The Atmospheric Entry Decelerator Technologies Discipline is focused on two technology product areas: inflatable aerodynamic decelerators (IADs) and supersonic retro-propulsion (SRP).
Inflatable Aerodynamic Decelerator technologies (both supersonic and hypersonic) are being advanced through a coordinated effort consisting of computational tools development and application and to ground-based experiments and flight testing, where the goal is to determine both the static and dynamic aerodynamics for multiple IAD configurations. The Inflatable Reentry Vehicle Experiment (IRVE-II) is one flight test of a hypersonic IAD concept (pictured here). For supersonic IADs, three structural concepts are being investigated:
- A tension cone, where a fabric is draped between the payload and an internally-pressurized torus.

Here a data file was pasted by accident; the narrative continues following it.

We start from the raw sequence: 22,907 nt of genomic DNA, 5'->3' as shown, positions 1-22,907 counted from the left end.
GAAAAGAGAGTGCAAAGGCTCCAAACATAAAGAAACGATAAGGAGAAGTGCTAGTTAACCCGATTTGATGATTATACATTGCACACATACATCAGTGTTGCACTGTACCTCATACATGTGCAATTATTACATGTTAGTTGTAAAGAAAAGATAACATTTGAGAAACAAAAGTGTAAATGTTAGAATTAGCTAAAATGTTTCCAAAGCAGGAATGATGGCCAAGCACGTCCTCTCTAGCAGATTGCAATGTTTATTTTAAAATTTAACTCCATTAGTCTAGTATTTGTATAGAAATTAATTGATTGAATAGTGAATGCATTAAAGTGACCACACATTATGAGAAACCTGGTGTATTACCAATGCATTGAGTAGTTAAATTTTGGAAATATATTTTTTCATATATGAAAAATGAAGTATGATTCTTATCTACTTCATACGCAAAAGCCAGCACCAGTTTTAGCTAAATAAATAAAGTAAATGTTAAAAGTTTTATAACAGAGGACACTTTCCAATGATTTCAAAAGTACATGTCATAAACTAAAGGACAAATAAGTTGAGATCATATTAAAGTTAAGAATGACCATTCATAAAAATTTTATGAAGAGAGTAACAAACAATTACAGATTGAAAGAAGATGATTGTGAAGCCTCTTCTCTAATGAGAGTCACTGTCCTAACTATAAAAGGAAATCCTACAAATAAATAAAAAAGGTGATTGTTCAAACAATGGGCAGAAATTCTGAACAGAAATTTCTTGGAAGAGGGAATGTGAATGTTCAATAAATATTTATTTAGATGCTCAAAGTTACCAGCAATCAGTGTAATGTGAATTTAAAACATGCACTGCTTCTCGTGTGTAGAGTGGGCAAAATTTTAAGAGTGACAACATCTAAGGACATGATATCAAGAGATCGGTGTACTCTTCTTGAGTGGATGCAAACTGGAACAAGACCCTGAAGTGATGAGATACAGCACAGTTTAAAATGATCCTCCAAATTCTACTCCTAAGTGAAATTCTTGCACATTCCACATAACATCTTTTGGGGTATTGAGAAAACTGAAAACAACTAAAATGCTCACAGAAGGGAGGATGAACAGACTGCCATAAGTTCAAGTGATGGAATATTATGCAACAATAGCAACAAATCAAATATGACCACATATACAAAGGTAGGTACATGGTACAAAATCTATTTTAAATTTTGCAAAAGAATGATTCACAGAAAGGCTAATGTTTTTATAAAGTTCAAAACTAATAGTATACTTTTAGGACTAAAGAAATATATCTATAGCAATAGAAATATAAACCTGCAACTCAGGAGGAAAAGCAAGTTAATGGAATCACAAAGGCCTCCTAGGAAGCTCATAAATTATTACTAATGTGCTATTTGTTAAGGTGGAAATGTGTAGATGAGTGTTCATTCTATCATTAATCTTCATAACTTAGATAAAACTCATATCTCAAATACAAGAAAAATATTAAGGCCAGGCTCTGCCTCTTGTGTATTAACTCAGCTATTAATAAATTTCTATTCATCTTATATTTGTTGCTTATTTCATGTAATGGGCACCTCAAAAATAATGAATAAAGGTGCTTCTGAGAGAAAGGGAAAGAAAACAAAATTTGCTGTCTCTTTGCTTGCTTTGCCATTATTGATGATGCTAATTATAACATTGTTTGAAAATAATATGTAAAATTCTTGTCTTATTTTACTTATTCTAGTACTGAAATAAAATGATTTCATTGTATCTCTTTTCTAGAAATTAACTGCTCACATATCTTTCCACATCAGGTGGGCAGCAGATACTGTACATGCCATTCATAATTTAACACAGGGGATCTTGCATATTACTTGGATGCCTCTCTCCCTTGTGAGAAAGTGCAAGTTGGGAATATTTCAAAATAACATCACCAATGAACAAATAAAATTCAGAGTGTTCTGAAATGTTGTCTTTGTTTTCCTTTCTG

- An isotensoid shape, where ram air pressure inflates a large drag volume.
- A stacked torus configuration (like IRVE) that defines the geometry of the drag device via a series of internally-inflated volumes.
The second decelerator technology under investigation is the use of rocket propulsion for decelerating an entry vehicle through the supersonic speed regime. At this time, the plan contains both experimental and computational elements to provide gross characterization of the vehicle aerodynamics throughout the speed regime; effectiveness of a given nozzle configuration with respect to deceleration; understanding of optimal location, size, and number of nozzles; and global and local flow field effects (both steady and unsteady) in and about the nozzles during operation.